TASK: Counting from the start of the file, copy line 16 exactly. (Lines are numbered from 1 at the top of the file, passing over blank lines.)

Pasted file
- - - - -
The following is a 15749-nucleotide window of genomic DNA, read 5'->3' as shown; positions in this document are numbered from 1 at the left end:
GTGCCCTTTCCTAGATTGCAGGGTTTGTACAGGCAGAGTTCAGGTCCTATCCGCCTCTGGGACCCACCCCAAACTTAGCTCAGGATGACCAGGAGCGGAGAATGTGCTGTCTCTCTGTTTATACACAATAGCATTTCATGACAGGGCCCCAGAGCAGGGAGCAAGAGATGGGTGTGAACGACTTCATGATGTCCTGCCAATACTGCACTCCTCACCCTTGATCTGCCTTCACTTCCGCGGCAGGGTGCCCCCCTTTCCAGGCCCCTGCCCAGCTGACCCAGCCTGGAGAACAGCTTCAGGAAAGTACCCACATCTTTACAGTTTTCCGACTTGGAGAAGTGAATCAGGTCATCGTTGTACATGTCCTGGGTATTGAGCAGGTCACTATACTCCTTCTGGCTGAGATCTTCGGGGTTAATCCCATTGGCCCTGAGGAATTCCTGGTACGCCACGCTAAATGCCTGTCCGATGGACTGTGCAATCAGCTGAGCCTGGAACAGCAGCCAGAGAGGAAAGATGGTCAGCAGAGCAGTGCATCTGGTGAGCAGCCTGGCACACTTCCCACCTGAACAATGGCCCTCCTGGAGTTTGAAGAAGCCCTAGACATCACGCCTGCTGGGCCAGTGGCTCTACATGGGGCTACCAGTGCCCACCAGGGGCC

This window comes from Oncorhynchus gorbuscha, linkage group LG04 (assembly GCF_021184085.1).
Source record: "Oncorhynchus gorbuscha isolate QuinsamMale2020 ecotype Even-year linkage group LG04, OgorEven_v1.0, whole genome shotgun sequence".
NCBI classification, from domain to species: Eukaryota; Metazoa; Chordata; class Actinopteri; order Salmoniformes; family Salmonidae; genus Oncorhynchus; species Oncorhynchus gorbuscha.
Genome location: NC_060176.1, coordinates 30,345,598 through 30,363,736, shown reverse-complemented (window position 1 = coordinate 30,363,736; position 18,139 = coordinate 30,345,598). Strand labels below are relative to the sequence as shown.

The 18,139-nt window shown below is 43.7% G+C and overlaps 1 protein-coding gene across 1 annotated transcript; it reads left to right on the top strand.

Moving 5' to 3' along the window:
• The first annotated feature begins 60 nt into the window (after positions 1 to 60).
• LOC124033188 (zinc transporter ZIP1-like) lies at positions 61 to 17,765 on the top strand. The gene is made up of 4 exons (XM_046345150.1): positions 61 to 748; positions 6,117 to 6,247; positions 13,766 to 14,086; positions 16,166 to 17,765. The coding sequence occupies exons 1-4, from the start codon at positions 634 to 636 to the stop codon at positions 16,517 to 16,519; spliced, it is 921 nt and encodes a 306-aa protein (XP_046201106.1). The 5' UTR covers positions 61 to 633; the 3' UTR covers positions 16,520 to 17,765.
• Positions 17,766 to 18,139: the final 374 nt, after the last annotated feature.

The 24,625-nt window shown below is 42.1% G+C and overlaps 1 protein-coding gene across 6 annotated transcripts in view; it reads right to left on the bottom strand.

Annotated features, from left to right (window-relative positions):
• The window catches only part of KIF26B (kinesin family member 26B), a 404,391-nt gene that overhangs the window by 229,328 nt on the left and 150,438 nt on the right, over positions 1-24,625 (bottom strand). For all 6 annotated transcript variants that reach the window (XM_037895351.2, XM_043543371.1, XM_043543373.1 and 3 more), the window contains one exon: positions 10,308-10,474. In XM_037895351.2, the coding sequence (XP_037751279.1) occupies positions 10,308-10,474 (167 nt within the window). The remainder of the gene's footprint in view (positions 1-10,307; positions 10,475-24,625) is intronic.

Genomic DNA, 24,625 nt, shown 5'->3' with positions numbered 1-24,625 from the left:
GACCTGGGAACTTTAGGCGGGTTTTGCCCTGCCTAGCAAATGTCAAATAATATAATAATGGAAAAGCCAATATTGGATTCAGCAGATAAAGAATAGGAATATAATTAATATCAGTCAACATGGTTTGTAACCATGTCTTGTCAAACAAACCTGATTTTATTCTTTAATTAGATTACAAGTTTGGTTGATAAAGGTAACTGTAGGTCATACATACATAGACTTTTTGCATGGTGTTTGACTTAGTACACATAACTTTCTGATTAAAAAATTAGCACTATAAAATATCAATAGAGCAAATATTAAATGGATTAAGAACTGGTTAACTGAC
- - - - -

GACCTGGGAACTTTAGGCGGGTTTTGCCCTGCCTAGCAAATGTCAAATAATATAATAATGGAAAAGCCAATATTGGATTCAGCAGATAAAGAATAGGAATATAATTAATATCAGTCAACATGGTTTGTAACCATGTCTTGTCAAACAAACCTGATTTTATTCTTTAATTAGATTACAAGTTTGGTTGATAAAGGTAACTGTAGGTCATACATACATAGACTTTTTGCATGGTGTTTGACTTAGTACACATAACTTTCTGATTAAAAAATTAGCACTATAAAATATCAATAGAGCAAATATTAAATGGATTAAGAACTGGTTAACTGAC